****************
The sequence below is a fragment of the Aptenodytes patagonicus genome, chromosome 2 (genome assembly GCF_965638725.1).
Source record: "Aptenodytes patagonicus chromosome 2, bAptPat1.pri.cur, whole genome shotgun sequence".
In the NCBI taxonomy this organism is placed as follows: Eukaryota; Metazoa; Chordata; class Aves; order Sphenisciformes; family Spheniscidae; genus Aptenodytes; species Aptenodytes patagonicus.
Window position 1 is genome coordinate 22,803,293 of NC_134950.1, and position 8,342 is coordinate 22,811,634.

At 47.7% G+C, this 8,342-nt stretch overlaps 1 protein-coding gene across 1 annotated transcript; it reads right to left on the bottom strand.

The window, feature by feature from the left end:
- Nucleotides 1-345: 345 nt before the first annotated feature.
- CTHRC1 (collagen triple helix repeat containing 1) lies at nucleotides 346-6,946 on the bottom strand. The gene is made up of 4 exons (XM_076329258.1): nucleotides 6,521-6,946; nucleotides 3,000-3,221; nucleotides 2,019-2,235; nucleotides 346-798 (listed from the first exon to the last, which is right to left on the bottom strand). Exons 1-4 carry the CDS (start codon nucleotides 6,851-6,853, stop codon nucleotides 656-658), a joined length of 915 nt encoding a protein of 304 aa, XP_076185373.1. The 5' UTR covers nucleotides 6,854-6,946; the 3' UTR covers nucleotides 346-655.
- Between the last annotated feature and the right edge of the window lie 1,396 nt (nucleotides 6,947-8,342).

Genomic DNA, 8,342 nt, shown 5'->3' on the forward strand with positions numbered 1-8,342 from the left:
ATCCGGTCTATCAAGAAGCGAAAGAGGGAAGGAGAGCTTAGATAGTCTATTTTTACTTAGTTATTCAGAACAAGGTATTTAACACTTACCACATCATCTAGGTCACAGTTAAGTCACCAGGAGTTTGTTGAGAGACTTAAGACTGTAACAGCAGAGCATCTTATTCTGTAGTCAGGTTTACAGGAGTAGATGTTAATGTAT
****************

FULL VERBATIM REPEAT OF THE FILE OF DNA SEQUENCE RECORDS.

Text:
The sequence below is a fragment of the Aptenodytes patagonicus genome, chromosome 2 (genome assembly GCF_965638725.1).
Source record: "Aptenodytes patagonicus chromosome 2, bAptPat1.pri.cur, whole genome shotgun sequence".
In the NCBI taxonomy this organism is placed as follows: Eukaryota; Metazoa; Chordata; class Aves; order Sphenisciformes; family Spheniscidae; genus Aptenodytes; species Aptenodytes patagonicus.
Window position 1 is genome coordinate 22,803,293 of NC_134950.1, and position 8,342 is coordinate 22,811,634.

At 47.7% G+C, this 8,342-nt stretch overlaps 1 protein-coding gene across 1 annotated transcript; it reads right to left on the bottom strand.

The window, feature by feature from the left end:
- Nucleotides 1-345: 345 nt before the first annotated feature.
- CTHRC1 (collagen triple helix repeat containing 1) lies at nucleotides 346-6,946 on the bottom strand. The gene is made up of 4 exons (XM_076329258.1): nucleotides 6,521-6,946; nucleotides 3,000-3,221; nucleotides 2,019-2,235; nucleotides 346-798 (listed from the first exon to the last, which is right to left on the bottom strand). Exons 1-4 carry the CDS (start codon nucleotides 6,851-6,853, stop codon nucleotides 656-658), a joined length of 915 nt encoding a protein of 304 aa, XP_076185373.1. The 5' UTR covers nucleotides 6,854-6,946; the 3' UTR covers nucleotides 346-655.
- Between the last annotated feature and the right edge of the window lie 1,396 nt (nucleotides 6,947-8,342).

Genomic DNA, 8,342 nt, shown 5'->3' on the forward strand with positions numbered 1-8,342 from the left:
ATCCGGTCTATCAAGAAGCGAAAGAGGGAAGGAGAGCTTAGATAGTCTATTTTTACTTAGTTATTCAGAACAAGGTATTTAACACTTACCACATCATCTAGGTCACAGTTAAGTCACCAGGAGTTTGTTGAGAGACTTAAGACTGTAACAGCAGAGCATCTTATTCTGTAGTCAGGTTTACAGGAGTAGATGTTAATGTAT